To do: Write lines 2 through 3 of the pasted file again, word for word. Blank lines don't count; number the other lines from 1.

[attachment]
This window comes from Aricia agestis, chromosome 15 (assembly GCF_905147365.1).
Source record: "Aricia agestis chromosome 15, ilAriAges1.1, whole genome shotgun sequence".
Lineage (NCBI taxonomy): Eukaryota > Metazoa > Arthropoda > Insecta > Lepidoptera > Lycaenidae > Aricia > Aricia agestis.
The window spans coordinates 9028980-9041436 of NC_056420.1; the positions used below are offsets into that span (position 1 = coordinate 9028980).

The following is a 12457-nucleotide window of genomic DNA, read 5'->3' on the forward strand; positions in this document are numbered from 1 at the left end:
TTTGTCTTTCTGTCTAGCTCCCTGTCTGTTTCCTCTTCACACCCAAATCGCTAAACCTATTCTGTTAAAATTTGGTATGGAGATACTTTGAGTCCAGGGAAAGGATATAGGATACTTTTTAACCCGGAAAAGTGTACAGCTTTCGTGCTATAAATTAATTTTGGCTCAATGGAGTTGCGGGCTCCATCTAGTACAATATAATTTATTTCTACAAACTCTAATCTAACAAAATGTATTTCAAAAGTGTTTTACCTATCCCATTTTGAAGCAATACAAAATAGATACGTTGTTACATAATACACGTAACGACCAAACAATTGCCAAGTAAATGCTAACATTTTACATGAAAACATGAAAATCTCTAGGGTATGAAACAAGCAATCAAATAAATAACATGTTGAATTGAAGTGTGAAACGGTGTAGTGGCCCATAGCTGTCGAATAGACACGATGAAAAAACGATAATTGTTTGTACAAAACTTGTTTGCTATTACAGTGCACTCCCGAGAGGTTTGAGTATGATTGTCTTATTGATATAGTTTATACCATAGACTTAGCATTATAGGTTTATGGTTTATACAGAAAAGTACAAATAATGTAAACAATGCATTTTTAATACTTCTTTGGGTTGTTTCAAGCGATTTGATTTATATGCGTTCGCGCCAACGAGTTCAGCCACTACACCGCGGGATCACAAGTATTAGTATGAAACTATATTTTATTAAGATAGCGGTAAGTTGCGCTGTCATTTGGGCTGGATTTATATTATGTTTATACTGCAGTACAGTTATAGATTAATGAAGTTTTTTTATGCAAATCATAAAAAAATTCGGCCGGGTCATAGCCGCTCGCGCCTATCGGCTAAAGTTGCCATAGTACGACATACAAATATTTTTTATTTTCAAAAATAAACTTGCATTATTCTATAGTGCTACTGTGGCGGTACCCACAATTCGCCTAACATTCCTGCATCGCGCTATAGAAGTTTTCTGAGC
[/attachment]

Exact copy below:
Source record: "Aricia agestis chromosome 15, ilAriAges1.1, whole genome shotgun sequence".
Lineage (NCBI taxonomy): Eukaryota > Metazoa > Arthropoda > Insecta > Lepidoptera > Lycaenidae > Aricia > Aricia agestis.